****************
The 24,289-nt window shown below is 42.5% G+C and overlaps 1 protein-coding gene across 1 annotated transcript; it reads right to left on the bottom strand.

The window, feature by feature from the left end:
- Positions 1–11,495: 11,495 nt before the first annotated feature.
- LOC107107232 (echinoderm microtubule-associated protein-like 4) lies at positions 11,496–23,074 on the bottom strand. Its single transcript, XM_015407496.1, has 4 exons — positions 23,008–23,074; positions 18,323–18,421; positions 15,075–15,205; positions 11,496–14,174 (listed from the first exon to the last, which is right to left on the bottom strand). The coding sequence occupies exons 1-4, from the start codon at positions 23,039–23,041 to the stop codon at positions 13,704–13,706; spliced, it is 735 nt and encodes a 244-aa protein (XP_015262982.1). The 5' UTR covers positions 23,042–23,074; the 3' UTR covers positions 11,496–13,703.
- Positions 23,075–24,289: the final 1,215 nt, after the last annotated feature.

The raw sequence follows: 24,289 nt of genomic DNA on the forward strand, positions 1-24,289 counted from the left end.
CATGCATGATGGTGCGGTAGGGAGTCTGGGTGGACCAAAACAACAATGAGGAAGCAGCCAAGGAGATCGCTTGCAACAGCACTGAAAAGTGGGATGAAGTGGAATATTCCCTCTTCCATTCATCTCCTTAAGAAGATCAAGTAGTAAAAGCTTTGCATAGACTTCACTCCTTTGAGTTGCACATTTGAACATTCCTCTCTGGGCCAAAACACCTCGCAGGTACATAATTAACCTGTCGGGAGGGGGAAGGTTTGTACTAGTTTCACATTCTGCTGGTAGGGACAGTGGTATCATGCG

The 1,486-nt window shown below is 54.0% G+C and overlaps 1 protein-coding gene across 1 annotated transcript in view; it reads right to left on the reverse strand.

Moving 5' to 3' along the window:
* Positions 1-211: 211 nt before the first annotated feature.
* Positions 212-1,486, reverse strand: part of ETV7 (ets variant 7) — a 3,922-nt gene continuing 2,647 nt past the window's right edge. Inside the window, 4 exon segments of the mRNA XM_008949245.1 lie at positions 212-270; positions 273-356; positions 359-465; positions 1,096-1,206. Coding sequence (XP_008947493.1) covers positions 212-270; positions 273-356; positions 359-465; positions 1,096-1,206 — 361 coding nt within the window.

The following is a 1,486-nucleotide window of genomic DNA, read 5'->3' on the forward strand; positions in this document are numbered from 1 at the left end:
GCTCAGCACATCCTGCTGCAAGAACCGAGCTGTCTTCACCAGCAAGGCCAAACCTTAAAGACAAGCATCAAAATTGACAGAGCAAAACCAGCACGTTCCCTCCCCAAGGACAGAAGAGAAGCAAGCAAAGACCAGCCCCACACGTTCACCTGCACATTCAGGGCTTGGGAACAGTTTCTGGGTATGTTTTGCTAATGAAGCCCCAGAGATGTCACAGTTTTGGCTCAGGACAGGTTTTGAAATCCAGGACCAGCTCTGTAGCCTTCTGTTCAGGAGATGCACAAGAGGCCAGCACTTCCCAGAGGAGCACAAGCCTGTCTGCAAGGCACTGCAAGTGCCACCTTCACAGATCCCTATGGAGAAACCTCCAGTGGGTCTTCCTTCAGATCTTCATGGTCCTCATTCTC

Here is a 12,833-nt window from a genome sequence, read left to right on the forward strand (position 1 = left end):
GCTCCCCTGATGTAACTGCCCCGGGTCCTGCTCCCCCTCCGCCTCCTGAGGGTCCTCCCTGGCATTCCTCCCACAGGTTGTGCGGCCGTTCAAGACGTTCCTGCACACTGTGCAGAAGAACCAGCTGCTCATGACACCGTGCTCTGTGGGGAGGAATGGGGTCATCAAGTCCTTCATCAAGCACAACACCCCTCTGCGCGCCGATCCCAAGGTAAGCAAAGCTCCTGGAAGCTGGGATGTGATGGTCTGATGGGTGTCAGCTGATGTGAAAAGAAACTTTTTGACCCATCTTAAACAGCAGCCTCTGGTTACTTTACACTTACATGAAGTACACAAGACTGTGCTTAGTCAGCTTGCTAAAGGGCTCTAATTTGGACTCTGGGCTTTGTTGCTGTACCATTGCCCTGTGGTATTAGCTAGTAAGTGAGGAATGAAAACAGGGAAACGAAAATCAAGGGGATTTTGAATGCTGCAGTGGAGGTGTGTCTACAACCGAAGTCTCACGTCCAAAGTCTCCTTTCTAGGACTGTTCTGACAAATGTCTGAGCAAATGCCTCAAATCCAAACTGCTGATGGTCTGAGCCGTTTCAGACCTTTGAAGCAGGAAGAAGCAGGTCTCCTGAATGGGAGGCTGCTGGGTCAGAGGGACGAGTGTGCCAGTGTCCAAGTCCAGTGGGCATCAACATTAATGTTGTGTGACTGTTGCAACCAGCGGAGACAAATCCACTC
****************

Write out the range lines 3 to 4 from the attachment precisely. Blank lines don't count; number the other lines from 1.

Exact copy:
- Positions 1–11,495: 11,495 nt before the first annotated feature.
- LOC107107232 (echinoderm microtubule-associated protein-like 4) lies at positions 11,496–23,074 on the bottom strand. Its single transcript, XM_015407496.1, has 4 exons — positions 23,008–23,074; positions 18,323–18,421; positions 15,075–15,205; positions 11,496–14,174 (listed from the first exon to the last, which is right to left on the bottom strand). The coding sequence occupies exons 1-4, from the start codon at positions 23,039–23,041 to the stop codon at positions 13,704–13,706; spliced, it is 735 nt and encodes a 244-aa protein (XP_015262982.1). The 5' UTR covers positions 23,042–23,074; the 3' UTR covers positions 11,496–13,703.